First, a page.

Romney was one of two Republican senators who supported the effort to summon witnesses and documents. He was the only Republican who crossed party lines Wednesday to join Democrats in voting to convict Trump on the first charge, abuse of power, while voting to acquit on the second, obstruction of Congress.

Inside the Senate GOP cloakroom, Romney’s decision was greeted with disappointment but little surprise. Ever since Romney was elected to the Senate in 2018, the 72-year-old senator has parted ways with his party at times and has occasionally criticized Trump — an approach that has won him few allies in a chamber where Trump’s political capital and favor is a prized commodity.

“He’s made it very clear from the beginning, even on the witness vote, that he was going to go his own way,” Sen. John Thune (R-S.D.) said. “This is one of those historical votes where everybody has to do what they think is the right thing.”

Senate Majority Leader Mitch McConnell (R-Ky.) appeared ready to move on from the trial and did not threaten Romney.

“I was surprised and disappointed, but we have much work to do for the American people, and I think Senator Romney has been largely supportive of most everything we’ve tried to accomplish,” McConnell said.

For Romney, breaking with Trump carried not just political consequences in a party he once led as its standard-bearer, but also an issue of family dynamics. Republican National Committee Chairwoman Ronna McDaniel, the daughter of Romney’s older brother, is one of the president’s loyalists — and she firmly stood by Trump on Wednesday.

“This is not the first time I have disagreed with Mitt, and I imagine it will not be the last,” McDaniel tweeted.

The RNC also sent an email to reporters Wednesday taking aim at Romney, under the subject line, “Mitt Romney turns his back on Utah.”

Other Trump allies were far harsher in their response to Romney. “He’s now officially a member of the resistance & should be expelled” from the party, Trump Jr. tweeted.

Romney knew his vote to remove the president from office would bring consequences. Already, there is a bill in the Utah legislature that would allow voters to remove a sitting senator. Last week, the Conservative Political Action Conference disinvited Romney to its annual event. He expects worse in the days ahead.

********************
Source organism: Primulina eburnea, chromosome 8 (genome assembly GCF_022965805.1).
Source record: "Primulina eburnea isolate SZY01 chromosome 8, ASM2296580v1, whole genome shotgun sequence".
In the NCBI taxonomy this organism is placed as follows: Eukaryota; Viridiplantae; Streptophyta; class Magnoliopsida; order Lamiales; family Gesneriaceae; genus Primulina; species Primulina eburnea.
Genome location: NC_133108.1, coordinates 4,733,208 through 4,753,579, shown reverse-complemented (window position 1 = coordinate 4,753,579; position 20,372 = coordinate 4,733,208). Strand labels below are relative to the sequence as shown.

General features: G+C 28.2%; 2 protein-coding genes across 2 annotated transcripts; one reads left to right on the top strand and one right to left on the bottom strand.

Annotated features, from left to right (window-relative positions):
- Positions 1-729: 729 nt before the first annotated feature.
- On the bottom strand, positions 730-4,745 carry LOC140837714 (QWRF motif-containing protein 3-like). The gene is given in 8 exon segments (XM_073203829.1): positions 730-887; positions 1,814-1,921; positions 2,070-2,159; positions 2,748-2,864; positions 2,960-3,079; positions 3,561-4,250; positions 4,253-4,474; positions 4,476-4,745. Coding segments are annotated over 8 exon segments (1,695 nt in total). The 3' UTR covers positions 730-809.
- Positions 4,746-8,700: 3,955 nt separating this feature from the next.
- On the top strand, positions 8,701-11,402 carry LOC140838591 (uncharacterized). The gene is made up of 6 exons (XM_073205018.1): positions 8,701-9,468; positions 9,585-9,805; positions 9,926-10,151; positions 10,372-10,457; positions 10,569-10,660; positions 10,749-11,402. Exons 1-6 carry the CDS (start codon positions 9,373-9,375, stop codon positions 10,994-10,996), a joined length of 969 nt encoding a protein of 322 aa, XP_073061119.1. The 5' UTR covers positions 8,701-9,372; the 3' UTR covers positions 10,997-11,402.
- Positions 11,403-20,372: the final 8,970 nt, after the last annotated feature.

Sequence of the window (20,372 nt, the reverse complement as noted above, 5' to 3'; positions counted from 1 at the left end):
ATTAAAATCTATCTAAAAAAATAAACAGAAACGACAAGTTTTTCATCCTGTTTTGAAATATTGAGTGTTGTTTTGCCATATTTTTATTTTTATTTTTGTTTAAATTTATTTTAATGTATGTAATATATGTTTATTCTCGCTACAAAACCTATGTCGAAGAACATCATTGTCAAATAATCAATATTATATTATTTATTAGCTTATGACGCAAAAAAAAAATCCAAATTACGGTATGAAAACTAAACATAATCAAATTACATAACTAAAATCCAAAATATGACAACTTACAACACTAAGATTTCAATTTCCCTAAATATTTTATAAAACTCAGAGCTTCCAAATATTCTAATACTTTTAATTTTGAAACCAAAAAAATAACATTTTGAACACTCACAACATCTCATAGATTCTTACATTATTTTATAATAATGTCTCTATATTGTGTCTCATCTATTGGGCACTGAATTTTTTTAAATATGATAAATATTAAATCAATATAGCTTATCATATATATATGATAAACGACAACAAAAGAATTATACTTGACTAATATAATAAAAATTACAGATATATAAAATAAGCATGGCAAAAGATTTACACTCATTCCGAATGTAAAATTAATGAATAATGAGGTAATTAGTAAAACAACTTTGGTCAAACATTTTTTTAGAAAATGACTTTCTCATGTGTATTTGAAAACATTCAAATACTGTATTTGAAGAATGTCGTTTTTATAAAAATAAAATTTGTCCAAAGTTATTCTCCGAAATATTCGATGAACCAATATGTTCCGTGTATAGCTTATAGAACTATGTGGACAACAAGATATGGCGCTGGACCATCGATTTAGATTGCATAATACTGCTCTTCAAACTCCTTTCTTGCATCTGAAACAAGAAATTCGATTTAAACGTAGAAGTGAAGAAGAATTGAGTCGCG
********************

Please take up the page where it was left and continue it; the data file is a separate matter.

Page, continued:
When Romney was in Florida last weekend, a person at the airport called him a traitor, and someone else later told him to “get with the team,” followed by an epithet.

“It’s going to be there a long, long, long time,” he said in the interview. “And you know, the president’s going to, you know, use me in rallies. I mean, he likes theater, and I can be part of that. So it’s going to be tough.”

Recently appointed Sen. Kelly Loeffler (R-Ga.), facing a tough intraparty primary fight from Rep. Douglas A. Collins, has already used Romney as a foil, attacking him last week for supporting the call for witnesses.

Romney said his decision to vote to convict the president was “the hardest decision” he has ever had to make and one that he hoped he would never have to make. “When [House Speaker] Nancy Pelosi indicated we’re now going to pursue impeachment, my heart sank in dread,” he said.

For a time, he thought — or at least hoped — that Trump’s request to Ukrainian President Volodymyr Zelensky for an investigation into the Bidens during a July 25 phone call represented little more than a throwaway line. As more information came out, Romney came to a different and more worrisome conclusion: that the president had committed a potentially impeachable act.

“He’s the leader of my party,” Romney said of Trump. “He’s the president of the United States. I voted with him 80 percent of the time. I agree with his economic policies and a lot of other policies. And yet he did something which was grievously wrong. And to say, well, you know, because I’m on his team and I agree with him most of the time, that I should then assent to a political motive, would be a real stain on our constitutional democracy.”